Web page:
We actually start in December, just before Christmas. January is full-on. The line up for the BRITs is ever-changing, so we keep writing up until the last moment – until the dress rehearsal, even! I don’t want to pre-prep too much stuff because then it feels too rehearsed. It has to feel like it’s in the moment, and it’s happening. The team write until the last moment, and since I like to improv some things I just say on the day! Try it and see if it works!

You took the Black British Takeover there recently, and sold it out… which must have felt incredible!

It really did. That was iconic for… so many reasons. To sell out the O2 twice is a big deal. And to do it with people I’ve worked with for years on the Black British comedy circuit, whether it’s my peers or the new generations, it means a lot. Seeing 18,000 people out there is still a surreal moment. That’s comedy at an arean stage. It’s a pinch-me moment. We had 18,000 people who wanted to laugh… during a winter world cup!

It must feel like your front room now?

Oh, I know my way around! But I don’t take it for granted. I don’t want to normalise these achievements.

People watch the BRITs in different ways now, don’t they? Platforms like Twitter or TikTok or YouTube are pretty integral.

They are, yeah. That’s how TV is moving. But for, I always write in the present. I’m aware of it, but it doesn’t change how I write. For musicians, that performance is how they want to be represented in the future, and you have to respect that. People right now watch the BRITs before they even start – watching it on TikTok for the red carpet. Some people don’t watch the actual show, they just follow it through clips! Or they catch up afterwards. I did that with Stormzy’s Glastonbury performance – I was busy, so I caught it afterwards! Things live for longer now. But for me, I work in the present. You don’t know what will be funny in two years time!

You can never tell which jokes will last, and which won’t.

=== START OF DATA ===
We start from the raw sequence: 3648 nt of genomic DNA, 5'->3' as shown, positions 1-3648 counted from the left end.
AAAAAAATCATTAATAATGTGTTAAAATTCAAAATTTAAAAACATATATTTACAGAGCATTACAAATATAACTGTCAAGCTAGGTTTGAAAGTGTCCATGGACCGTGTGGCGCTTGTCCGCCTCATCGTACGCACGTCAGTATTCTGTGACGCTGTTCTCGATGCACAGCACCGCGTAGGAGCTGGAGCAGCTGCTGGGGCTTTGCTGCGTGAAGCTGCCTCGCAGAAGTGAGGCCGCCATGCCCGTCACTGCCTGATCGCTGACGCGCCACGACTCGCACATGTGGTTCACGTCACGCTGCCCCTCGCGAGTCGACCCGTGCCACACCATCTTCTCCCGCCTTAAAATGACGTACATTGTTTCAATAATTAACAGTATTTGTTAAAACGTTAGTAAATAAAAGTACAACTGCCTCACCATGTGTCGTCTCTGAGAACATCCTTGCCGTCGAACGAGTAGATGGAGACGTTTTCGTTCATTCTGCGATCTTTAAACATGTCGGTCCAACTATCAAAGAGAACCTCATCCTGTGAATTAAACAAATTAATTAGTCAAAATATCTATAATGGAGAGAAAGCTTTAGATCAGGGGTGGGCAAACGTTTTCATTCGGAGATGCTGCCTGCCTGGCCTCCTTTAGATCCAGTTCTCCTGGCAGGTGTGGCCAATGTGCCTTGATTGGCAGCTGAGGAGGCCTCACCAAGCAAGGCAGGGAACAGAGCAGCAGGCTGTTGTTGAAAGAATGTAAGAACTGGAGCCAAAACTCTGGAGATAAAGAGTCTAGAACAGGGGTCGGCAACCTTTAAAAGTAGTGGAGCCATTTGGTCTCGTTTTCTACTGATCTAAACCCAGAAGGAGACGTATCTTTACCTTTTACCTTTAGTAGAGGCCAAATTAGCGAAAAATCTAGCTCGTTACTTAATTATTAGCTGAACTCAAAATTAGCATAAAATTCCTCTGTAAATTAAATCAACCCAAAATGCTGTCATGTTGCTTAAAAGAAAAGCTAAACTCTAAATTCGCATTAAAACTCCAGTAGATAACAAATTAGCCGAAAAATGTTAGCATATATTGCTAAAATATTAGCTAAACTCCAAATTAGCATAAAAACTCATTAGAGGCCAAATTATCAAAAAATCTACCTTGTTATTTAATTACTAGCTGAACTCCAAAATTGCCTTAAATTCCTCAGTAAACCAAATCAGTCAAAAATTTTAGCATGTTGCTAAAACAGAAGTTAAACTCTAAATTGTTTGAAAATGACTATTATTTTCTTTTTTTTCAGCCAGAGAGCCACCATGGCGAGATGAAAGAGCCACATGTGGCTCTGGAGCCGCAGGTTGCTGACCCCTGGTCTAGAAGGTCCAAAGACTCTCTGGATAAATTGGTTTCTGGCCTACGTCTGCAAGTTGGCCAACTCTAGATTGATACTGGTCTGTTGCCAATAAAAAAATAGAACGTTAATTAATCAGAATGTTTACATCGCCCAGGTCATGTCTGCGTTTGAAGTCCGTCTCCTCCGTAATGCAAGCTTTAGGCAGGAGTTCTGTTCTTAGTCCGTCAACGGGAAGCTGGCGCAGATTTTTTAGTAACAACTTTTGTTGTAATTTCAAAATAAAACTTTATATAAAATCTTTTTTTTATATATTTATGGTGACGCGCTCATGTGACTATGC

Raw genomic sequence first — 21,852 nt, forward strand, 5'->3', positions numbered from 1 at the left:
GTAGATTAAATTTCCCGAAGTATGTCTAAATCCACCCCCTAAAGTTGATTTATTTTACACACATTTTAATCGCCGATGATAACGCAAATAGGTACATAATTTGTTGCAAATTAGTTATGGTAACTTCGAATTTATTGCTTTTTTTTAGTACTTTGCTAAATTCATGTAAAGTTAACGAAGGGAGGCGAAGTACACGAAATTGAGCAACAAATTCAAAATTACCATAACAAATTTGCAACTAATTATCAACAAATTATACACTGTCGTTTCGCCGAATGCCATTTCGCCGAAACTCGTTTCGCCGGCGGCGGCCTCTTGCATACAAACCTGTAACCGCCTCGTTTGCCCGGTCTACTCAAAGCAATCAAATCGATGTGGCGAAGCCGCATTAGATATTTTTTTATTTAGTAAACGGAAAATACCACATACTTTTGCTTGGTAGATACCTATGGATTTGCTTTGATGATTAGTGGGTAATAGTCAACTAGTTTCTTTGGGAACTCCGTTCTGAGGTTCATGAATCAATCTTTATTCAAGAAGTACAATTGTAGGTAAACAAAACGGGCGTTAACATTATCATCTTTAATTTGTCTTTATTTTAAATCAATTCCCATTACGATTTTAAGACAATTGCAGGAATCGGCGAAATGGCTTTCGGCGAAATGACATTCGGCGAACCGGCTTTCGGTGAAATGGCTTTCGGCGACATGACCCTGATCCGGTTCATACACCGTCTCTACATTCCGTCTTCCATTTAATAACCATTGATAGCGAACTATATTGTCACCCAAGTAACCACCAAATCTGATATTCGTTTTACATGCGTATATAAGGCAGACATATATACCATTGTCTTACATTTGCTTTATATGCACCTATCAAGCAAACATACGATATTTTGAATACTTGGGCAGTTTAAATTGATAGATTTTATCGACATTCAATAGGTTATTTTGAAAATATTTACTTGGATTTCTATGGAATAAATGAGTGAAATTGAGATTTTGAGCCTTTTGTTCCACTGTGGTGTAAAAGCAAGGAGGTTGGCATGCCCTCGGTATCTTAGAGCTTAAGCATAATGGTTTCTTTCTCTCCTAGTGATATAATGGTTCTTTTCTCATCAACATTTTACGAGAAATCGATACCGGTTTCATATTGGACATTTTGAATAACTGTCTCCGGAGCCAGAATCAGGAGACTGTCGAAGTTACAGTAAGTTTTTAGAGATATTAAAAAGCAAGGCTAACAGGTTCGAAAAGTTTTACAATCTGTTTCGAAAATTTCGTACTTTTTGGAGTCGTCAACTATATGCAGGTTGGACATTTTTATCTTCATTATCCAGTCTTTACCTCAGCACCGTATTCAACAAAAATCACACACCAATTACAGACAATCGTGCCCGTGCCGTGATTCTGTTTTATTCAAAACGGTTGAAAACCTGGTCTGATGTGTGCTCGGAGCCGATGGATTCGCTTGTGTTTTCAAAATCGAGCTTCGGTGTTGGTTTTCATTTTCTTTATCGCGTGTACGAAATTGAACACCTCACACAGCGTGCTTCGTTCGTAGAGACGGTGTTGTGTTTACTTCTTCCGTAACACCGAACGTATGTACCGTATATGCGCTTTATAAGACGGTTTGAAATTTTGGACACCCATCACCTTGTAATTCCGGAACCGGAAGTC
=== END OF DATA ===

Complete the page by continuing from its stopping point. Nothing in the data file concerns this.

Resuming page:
Completely. Like when I did an impression of Liam Gallagher last year, who was performing. I put on the glasses and wore the hat. Now, a lot of people don’t know that the slot was only going to be 10 seconds, and then we’d go for a break. But we finished early, and it had to be a minute! I just had to keep going! But he liked it. I read this article afterwards, and he liked it… which is cool, man! He’s iconic. And I guess that pays homage to how iconic you are that someone can do an impression of you and people immediately get it.

Can watching people win these awards, and live out their dreams, get quite emotional for you as a host?

It can. I mean, it’s their moment. But to see someone come up is always amazing. And I’ve been there too, in different circumstances. I always say, though, that winning an award is a bonus in anyone’s career. You’ve won already by getting to the position you’re in. The margins of getting from where you’ve started, to where you are now… it’s still so slim. You’ve already win. Picking up some iconic thing – be it a BRIT or a BAFTA – that’s a bonus. But yeah, there is a sense of this being a big deal for people. And you can see them on tables, face-timing their friends. They stop being this artist, and you see them as people. Whether it’s their first time or their tenth time!

Did you get to go out afterwards?

I did go out. And it’s carnage! There are so many parties going on. And it’s mad because you’re getting invited by so many people… and you don’t want to miss out! It’s like FOMO. Me and my friends did go out, and we needed it… because it was a big gig. But I don’t know if I’ll go out this year, as I have other projects to be doing. I say that now, but you’ll probably catch me somewhere, cocktail in hand raving to something!

BRIT Awards 2023 takes place on February 11th, live on ITV from 8pm.